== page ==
Great Britain and Ireland are co-sponsors of the 1998 Good Friday Agreement on reconciliation between the Catholic and Protestant communities. Trimble tells news media he is ready to support a return to sharing power with Sinn Féin, the IRA’s political wing, after receiving assurances on the arms issue.

Earlier in the month, the IRA broke the stalemate with an offer to put its arms arsenals beyond use under international supervision. The IRA offer fell short of a pledge to submit its weapons to destruction, as was understood from previous talks on the issue, but both Great Britain and Ireland back the compromise and press for its acceptance by unionists and nationalists as well.

Great Britain’s Northern Ireland Secretary Peter Mandelson describes the postponement as the “correct decision.” He says, “David Trimble has been clarifying some issues and driving a hard bargain over others. Now he needs time to present the outcome to his party.” He says he is confident that Trimble will be successful and the way will then be paved for the return to power-sharing.

However, hard-line Ulster Unionist leader Jeffrey Donaldson says he does not believe that weapons will be put beyond use. “What we actually need to know and hear from the IRA is are they going to decommission their weapons?” Donaldson, a member of the British parliament, says in a BBC interview. “We haven’t had any clarification from the IRA.”

British Prime Minister Tony Blair says in parliament on Wednesday, May 17, the IRA offer to put its weapons “beyond use” is “an important confidence-building measure” but only the start of a process of silencing the guns. “We need to make progress until the time when these weapons are indeed completely, verifiably, beyond use,” Blair says.

(From: “Unionist leader says he will back Ulster deal,” UPI Archives, http://www.upi.com/archives, May 18, 2000)


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Sinn Féin Holds First Formal Talks with the British Government in Over 70 Years

On December 9, 1994, Sinn Féin, the political wing of the Irish Republican Army (IRA), holds its first formal talks with the British Government in over 70 years. The negotiations take place in Belfast, almost one year after Britain and Ireland began an uncertain program to try to resolve the conflict in Northern Ireland. The first session is held at Stormont, a gigantic, columned edifice on top of a hill on the outskirts of Belfast that houses the old Northern Ireland parliament.

Although the announcement of the negotiations is not a surprise, it still sets off an exciting ripple that history is in the making. British officials have conducted secret talks with Sinn Féin leaders in the past, but never before have they sat down openly at the same table with them.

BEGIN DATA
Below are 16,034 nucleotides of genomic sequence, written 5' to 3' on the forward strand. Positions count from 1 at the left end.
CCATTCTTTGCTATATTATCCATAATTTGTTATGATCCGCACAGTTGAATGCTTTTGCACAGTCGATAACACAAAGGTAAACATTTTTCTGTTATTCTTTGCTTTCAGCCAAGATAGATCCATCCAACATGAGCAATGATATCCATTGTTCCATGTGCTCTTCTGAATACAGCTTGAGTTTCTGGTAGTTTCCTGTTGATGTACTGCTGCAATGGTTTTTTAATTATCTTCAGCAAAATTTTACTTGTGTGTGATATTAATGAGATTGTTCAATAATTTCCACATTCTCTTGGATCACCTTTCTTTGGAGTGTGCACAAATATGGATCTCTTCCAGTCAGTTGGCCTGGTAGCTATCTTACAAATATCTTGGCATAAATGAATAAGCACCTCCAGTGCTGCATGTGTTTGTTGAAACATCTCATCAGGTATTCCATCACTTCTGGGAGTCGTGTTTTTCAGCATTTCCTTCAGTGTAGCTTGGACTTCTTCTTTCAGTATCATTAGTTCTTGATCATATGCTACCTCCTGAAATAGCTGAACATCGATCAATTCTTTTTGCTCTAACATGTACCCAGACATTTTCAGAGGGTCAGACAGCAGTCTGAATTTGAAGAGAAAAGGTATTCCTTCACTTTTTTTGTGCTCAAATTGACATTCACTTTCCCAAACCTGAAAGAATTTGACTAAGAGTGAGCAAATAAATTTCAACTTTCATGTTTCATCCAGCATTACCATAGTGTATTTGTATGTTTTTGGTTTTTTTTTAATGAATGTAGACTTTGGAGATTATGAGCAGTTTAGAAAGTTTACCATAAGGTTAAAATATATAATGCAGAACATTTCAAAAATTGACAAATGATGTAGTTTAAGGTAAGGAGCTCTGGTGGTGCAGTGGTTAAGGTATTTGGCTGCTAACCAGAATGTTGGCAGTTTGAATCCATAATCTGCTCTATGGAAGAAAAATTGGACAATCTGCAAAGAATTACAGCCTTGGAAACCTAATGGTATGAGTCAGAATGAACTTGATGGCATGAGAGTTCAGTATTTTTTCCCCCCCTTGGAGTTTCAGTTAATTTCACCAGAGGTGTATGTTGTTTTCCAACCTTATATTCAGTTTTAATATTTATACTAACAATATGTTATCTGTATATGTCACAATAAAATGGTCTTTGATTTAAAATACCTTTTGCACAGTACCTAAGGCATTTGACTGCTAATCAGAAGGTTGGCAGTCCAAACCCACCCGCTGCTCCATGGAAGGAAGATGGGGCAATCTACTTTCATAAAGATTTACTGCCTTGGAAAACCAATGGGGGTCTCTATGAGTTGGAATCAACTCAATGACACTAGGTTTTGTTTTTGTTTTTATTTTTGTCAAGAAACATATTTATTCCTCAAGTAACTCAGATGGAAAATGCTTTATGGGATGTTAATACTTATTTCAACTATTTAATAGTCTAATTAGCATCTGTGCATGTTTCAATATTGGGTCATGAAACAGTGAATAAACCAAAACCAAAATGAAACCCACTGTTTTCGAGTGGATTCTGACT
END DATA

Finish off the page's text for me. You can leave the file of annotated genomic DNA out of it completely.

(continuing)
In both a letter to the Sinn Féin leader, Gerry Adams, and in a three-paragraph statement, Downing Street pointedly refers to the meeting as “exploratory dialogue.” This is in keeping with London‘s position that it is simply joining in “talks about talks,” not a full negotiating session, which must involve all parties to the conflict.

For 25 years the IRA has been fighting in the name of the Roman Catholic minority of 650,000 in Northern Ireland. It wants to link Ulster, the six counties of Northern Ireland that remain British after partition, to the Irish Republic, a move opposed by most of the province’s 950,000 Protestants.

The announcement of talks evoke a predictable pattern of responses across Northern Ireland’s political spectrum. Adams, who works to persuade the IRA to go along with a unilateral cease-fire that was declared on September 1, welcomes it. “The opportunity to realize a lasting peace, which will benefit all of the people of Ireland, has never been greater,” he says in a statement. Adams had been accusing London of foot-dragging on the peace effort. Now, he says, it is time to move on to “the next phase of dialogue — multilateral talks led by both Governments.”

The Ulster Unionist Party (UUP), the main Protestant political group in Northern Ireland, is skeptically accepting, as it has been all along. John Taylor, a Unionist Member of Parliament, says the talks will at least establish whether “Sinn Féin really is to become a normal political party.”

The Rev. Ian Paisley, a Member of Parliament whose Democratic Unionist Party (DUP) has become a rejectionist front, continues to oppose talks or any move smacking of compromise. He tells the House of Commons that “a vast majority of people” resent the decision to talk to “the men of blood.”

Sinn Féin is represented at the talks by Martin McGuinness, a veteran IRA political leader who took part in secret contacts that broke up the previous year. In 1972, together with Adams, he was flown to London for a meeting with William Whitelaw, who was then Secretary of State for Northern Ireland. Those talks eventually failed.

Adams is in Washington, D.C. on Wednesday, December 7. He attends a meeting at the White House, his first one there, with Anthony Lake, President Bill Clinton‘s National Security Advisor. Seven weeks earlier, Britain protests vigorously at the thought of Adams visiting the White House. But events moved so swiftly that he gains a kind of legitimacy that is hard for Whitehall to deny. His visa to the United States, good for three months, allows several visits.

The Government team of civil servants, in contrast to higher-level ministers, are led by Quentin Thomas, deputy secretary of the British administration called the Northern Ireland Office.

Going into the negotiations, the key question is what will be discussed. On the British side, the top of the agenda is how to get the IRA to turn over its considerable stash of 100 tons of arms and explosives. There is nothing, of course, that Sinn Féin is less likely to agree to at the outset. So should the British make this a condition for multilateral talks to begin, the two sides will meet an obstacle right away.

McGuinness says that the issue of IRA weapons has to be considered “in the context of us removing the causes of conflict, the reason why people use armed force in our society.”

From its side, Adams says Sinn Féin wants to discuss being treated with “a parity of esteem” with the other parties, and “the release of all political prisoners.”